The Wooden Church

The wooden churches of the Lemkos are the most distinctive feature of the region's landscape. Virtually every village had a church at one time, and most were constructed almost entirely of wood. They are usually situated close to rivers and creeks (on the banks) or on hillside slopes, and always on an east-west axis.85 They are almost always surrounded by a circle of trees, from which the emerging towers and domes present a most dramatic image. 86

The Lemko church is based on a tripartite design (sanctuary, nave and choir) which evolved from the churches of the neighboring Bojko region to the east. It retained that tripartite plan, each section with a separate (frequently Bojko-style pyramidal) roof but topped with Baroque turrets and cupolas. The most radical departure from the Bojko model is the Gothic borrowing of a tall defensive-like bell tower built over the narthex/choir section. It is reasonable to assume that the Lemko master craftsmen traveled elsewhere in Poland, Hungary and Slovakia and adapted the Gothic and Baroque attributes they saw to the Lemko church.87

Each section of the church is basically square (except the eastern wall of the sanctuary; see below). Of the three sections, the nave is usually the largest. The whole church is rarely over 20 meters in length, and is frequently only about 15 to 16 meters. The ceilings are low, contributing to a "very small and cramped" interior which still manages to be "endearingly intimate"> 88)

The roofs are an intricate system of overlapping and pointed wooden shingles. Initially, only the bell tower was topped by a dome; only later were cupolas superimposed over the nave and sanctuary. The whole church, including walls, cupolas, and turrets, is typically painted on the outside, even in multicolor designs. This performs an aesthetic function, but more importantly it protects the building materials from the wet mountain weather. 89

In the eastern Lemko Region (Lesko and Sanok county), the high belfry does not appear. The traditional three-dome design (with the highest dome over the choir section) is retained, although they do not dramatically vary in height. Some churches in this area have even four or more domes depending on the size of the church (e.g. the four domed church in Komancha). Some of these churches even have a separate belfry (e.g. Komancha and Turzansk/Turyns'ke, Sanok county).90

Also in Sanok county in the village of Lipowiec/Lypovec was found the only occurrence in the Lemko Region the Svidnyk-area, Presov Region variation of the Lemko church: the sanctuary section of square rather than apsidal (semicircular) shape.91 Unfortunately the church, built around 1703, is no longer standing.

The churchyard is typically encircled by a fence, either of wooden framework or of stone. Stone, iron or wooden cross monuments are found in the churchyard, and the village cemetery typically is part of or immediately adjacent to the churchyard.

Wrought iron crosses crown the church domes as well as free standing bell towers and church porches. Each one is unique;92 most are based on the Rus' eight pointed ("three-bar") cross design (of which the bottom bar may or may not be slanted), and many incorporate the inverted crescent symbolizing the victory of Christianity over Islam and the Turks.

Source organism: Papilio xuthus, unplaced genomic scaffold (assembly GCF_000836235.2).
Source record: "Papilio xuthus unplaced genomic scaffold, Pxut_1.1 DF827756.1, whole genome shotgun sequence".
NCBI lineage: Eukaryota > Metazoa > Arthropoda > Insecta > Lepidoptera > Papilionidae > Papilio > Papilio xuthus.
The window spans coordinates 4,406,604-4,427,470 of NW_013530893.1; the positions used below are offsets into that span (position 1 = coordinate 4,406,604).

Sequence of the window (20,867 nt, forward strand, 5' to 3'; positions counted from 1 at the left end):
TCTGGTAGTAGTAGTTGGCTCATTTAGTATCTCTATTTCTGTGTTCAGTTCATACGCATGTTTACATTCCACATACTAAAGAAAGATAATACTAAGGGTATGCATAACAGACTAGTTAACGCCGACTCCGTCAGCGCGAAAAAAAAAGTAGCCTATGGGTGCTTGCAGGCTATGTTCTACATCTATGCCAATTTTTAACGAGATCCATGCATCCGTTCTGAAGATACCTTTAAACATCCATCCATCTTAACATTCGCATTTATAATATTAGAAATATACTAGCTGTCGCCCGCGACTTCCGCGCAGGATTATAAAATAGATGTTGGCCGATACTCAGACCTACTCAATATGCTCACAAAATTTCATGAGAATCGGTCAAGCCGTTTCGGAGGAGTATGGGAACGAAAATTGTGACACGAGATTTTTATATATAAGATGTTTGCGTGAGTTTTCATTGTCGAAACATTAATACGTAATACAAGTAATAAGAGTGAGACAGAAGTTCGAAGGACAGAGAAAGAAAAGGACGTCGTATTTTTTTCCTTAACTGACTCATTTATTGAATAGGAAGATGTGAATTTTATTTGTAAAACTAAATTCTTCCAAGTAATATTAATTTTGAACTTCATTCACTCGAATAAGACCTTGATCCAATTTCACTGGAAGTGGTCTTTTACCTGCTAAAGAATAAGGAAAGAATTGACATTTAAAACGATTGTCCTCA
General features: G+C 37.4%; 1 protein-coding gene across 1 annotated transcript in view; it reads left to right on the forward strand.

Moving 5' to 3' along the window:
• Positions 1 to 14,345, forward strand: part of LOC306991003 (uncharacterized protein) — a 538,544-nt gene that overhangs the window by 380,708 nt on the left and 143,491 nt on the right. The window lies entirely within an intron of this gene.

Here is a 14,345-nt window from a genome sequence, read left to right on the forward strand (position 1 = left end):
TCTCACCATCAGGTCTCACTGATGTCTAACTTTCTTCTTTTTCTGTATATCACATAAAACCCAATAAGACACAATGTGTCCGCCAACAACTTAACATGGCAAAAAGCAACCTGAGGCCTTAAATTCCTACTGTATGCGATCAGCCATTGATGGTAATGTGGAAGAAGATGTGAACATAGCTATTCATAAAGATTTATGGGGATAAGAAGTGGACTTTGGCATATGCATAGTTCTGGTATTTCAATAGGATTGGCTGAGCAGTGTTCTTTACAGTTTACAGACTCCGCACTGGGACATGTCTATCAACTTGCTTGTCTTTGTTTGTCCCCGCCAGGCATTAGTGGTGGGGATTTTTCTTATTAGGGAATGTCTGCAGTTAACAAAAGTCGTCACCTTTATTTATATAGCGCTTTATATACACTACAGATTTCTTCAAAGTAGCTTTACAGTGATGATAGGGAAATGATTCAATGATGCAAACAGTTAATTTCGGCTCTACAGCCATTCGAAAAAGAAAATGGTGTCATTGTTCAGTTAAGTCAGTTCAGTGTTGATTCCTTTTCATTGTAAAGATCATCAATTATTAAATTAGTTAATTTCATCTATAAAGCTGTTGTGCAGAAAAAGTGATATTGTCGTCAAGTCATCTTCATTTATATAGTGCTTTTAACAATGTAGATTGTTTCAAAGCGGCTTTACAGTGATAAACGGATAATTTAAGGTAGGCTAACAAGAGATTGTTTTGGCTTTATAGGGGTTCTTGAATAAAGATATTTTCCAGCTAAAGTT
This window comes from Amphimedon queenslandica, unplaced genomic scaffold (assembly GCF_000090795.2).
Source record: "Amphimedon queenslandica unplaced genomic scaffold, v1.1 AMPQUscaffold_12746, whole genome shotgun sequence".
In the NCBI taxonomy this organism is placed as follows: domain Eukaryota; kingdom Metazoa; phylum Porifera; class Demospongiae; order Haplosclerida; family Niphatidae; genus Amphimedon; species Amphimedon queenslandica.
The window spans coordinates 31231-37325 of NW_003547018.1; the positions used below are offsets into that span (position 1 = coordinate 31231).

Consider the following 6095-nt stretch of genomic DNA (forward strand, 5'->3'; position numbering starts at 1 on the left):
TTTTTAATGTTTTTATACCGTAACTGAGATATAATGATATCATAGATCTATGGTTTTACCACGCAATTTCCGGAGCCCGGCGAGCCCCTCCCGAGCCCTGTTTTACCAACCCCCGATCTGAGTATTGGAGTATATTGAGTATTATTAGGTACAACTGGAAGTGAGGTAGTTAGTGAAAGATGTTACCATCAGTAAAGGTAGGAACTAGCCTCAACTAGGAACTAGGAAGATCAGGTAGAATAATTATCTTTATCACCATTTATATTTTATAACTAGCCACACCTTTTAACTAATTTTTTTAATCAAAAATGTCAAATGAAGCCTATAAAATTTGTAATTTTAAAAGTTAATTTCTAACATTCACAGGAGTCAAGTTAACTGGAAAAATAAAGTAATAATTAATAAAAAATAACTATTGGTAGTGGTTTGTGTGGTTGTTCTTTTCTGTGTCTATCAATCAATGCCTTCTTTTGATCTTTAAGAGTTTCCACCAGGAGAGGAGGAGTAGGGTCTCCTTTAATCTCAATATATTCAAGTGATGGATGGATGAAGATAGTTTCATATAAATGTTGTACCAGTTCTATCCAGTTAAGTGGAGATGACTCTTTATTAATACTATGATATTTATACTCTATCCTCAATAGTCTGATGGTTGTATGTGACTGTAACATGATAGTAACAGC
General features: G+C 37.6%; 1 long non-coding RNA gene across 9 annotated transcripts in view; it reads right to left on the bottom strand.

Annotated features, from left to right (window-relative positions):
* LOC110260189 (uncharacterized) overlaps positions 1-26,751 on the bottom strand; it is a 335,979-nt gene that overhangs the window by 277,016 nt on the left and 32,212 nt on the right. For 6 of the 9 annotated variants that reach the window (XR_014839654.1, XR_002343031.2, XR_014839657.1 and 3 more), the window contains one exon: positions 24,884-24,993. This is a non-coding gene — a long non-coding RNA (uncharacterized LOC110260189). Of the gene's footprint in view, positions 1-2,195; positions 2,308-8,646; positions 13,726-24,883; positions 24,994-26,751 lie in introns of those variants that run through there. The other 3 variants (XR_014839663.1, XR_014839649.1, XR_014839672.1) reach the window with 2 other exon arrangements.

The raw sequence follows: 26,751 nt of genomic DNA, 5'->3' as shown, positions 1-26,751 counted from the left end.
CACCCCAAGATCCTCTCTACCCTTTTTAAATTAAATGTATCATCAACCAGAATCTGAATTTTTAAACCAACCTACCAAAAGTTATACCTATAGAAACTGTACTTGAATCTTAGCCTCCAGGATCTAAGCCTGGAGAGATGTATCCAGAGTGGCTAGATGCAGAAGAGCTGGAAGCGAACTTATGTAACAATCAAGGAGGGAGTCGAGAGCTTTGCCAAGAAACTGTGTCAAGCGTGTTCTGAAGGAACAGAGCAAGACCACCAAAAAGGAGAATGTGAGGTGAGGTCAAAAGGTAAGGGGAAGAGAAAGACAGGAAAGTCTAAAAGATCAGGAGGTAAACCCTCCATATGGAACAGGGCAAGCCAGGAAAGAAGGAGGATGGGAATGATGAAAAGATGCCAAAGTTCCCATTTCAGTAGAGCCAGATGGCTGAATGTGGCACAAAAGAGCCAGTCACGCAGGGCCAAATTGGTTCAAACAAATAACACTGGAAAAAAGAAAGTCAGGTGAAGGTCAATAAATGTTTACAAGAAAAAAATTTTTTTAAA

The Lemko church interior is dominated by the multi-level icon screen (ikonostas), a wall which separates the sanctuary/altar area from the nave. Like other Byzantine church icon screens, those in Lemko churches follow a strict pattern by which the icons are displayed. The bottom row, from left to right, contains icons of Saint Nicholas( the patron of the Rus' Church) or Saint John the Baptist, the Virgin Mary with the child Jesus, Jesus Christ, and the patron saint of the parish church. The icon screen is pierced by two central ("royal") doors through which only clergy pass, and on each side by side ("deacon") doors through which servers pass. Most wooden Lemko churches contain at least two higher levels of icons, the first level showing the twelve main feasts of the church year with the Last Supper or the Icon-Not-Made-With-Hands in the center, the second level with icons of the twelve apostles with the Virgin Mary and John the Baptist, in supplication to the enthroned Christ (the Deesis) in the center. If a higher level is present (in most wooden churches it is not, except perhaps in a reduced form), it contains icons of the Old Testament prophets with the Crucifixion in the center. The interior walls and ceilings are usually painted, with icon-murals (frescoes) or with decorative elements. Other interior features are icon lamps and chandeliers, free standing icon shrines throughout the church, wood carved candlesticks, and processional banners. Finally, due to western influence, most Lemko churches have pews (other Byzantine churches generally do not).

The oldest wooden church in the Lemko Region is the Church of Saint Jacob at Powroznik/Povoroznyk (Nowy Sacz county) built in 1612.93 The church was several times close to destruction but successfully restored. Once after a spring flood, it was moved away from the river to higher ground. (94) Most of the surviving Lemko wooden churches were built in the 18th and 19th centuries. Appendix V contains a selection of wooden church and church interior photos.

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